Forward walking (FW) is a common balance assessment tool. However, its sensitivity is limited by the ceiling effect. Reverse gait, such as backward walking (BW), has been reported to have more advantages than FW for balance assessment. Three factors related to postural instability (i.e., increased speeds, restricted arm swing, and reduced visual feedback) during BW were investigated to determine BW conditions that have the potential to predict falls. Three-dimensional analyses were used to analyze seven walking conditions. FW and BW at self-selected and fast speeds were analyzed to identify the effects of speed. Walking with normal arm swings, crossed arms, and abducted arms during BW was tested to determine the effects of arm position. BW with closed and open eyes was compared to investigate the effects of visual feedback. BW had a significantly shorter step length than FW at high speeds. When the arms were abducted, the stance phase (%) was significantly lower compared to when arms were crossed during BW. Moreover, BW with closed eyes revealed significantly higher mediolateral center of mass (COM) displacements than with open eyes. We observed that BW with fast speeds, a crossed arm position, and closed eyes has the potential to help assess fall risk because it requires higher balance ability through spatiotemporal and COM adjustment.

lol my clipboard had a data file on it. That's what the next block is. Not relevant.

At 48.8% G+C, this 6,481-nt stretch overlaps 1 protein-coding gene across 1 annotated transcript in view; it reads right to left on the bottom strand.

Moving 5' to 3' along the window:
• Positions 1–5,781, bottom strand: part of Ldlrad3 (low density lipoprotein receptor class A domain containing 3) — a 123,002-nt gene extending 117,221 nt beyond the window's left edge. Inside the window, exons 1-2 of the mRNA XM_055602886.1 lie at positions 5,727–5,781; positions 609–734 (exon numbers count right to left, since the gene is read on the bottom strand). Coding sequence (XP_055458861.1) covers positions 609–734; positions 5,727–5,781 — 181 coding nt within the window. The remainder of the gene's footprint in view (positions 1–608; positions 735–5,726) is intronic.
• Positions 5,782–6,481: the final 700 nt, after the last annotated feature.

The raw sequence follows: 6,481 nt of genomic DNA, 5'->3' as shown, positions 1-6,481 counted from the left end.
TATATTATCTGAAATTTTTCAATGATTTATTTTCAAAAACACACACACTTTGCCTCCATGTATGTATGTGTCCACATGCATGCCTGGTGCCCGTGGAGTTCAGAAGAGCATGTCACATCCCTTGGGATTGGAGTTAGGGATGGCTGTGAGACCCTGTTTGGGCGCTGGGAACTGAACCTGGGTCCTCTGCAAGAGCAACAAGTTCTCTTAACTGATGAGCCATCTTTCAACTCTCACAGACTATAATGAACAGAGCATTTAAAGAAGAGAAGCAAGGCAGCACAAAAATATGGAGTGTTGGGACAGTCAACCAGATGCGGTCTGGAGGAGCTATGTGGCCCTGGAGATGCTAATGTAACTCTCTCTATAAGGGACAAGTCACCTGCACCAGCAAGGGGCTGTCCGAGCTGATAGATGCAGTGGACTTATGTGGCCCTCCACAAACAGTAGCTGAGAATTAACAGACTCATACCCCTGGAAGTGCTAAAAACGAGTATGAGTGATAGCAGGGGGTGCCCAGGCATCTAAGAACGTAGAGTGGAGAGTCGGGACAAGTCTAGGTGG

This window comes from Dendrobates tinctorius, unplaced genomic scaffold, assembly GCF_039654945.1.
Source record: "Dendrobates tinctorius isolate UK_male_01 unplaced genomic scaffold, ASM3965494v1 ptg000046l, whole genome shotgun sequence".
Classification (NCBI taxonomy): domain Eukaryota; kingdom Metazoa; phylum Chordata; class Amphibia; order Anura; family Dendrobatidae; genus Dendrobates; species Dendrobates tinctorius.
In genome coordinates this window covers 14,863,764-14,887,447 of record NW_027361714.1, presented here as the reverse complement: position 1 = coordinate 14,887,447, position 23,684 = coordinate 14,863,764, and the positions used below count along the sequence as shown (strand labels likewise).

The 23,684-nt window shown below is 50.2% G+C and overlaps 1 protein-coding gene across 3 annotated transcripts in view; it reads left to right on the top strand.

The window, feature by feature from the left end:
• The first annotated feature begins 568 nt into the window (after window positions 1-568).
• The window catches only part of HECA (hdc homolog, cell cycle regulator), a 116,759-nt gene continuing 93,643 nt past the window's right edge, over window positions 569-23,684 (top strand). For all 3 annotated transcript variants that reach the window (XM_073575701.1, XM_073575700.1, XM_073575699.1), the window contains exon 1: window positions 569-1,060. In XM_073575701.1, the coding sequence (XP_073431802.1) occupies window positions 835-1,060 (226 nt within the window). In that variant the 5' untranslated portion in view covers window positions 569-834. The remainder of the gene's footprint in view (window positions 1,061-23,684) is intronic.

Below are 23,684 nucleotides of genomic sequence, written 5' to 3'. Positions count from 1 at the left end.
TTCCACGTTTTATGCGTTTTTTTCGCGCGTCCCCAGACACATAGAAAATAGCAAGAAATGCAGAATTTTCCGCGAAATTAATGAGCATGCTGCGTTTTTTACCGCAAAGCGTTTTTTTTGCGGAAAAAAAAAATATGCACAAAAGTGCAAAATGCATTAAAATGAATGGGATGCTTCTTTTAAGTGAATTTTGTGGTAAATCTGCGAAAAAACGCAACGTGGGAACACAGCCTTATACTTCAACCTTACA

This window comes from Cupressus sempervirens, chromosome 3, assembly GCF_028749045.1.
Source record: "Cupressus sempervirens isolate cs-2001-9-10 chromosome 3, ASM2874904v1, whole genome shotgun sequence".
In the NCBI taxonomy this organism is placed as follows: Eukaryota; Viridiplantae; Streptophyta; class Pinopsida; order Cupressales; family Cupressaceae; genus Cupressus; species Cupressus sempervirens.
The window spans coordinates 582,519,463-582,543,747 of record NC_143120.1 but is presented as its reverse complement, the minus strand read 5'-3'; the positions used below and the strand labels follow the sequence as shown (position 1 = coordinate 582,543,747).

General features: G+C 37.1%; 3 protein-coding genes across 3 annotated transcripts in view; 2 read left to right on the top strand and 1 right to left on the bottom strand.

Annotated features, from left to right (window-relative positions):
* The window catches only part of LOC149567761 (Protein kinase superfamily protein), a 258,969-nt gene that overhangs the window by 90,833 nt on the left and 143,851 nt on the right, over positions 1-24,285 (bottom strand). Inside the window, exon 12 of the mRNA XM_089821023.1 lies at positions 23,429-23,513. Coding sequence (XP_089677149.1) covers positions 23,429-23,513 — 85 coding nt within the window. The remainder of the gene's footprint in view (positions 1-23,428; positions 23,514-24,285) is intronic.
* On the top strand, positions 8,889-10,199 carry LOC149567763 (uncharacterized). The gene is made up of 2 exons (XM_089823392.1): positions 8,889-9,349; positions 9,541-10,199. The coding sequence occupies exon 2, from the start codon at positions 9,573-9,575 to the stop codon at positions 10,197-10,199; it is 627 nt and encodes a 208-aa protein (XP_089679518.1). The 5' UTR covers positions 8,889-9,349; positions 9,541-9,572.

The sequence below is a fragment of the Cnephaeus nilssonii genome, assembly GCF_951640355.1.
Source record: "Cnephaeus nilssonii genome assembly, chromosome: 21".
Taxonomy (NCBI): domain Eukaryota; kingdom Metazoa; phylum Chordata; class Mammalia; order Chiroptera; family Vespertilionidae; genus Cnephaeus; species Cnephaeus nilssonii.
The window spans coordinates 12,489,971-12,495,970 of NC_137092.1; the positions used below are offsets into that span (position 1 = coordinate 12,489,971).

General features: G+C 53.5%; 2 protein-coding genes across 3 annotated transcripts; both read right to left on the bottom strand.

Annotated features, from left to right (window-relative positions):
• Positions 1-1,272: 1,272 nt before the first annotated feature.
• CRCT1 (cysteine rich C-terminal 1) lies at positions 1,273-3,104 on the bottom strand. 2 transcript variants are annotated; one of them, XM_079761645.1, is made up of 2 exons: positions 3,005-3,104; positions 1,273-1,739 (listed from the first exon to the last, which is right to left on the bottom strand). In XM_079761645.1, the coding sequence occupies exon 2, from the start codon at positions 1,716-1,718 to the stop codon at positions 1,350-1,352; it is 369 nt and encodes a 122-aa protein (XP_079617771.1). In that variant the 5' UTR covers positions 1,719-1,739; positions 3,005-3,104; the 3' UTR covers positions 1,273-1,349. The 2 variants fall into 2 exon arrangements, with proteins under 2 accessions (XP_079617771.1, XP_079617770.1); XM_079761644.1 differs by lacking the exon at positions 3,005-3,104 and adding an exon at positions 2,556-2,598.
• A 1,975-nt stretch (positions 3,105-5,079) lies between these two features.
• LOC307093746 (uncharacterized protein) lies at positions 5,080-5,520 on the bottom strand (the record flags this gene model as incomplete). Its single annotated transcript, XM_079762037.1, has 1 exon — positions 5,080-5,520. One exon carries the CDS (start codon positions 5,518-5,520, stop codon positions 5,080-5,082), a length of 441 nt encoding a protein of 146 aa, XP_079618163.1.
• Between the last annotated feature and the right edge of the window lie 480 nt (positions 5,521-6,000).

All Science Journal Classification (ASJC) codes
- Leadership and Management
- Health Policy
- Health Informatics
- Health Information Management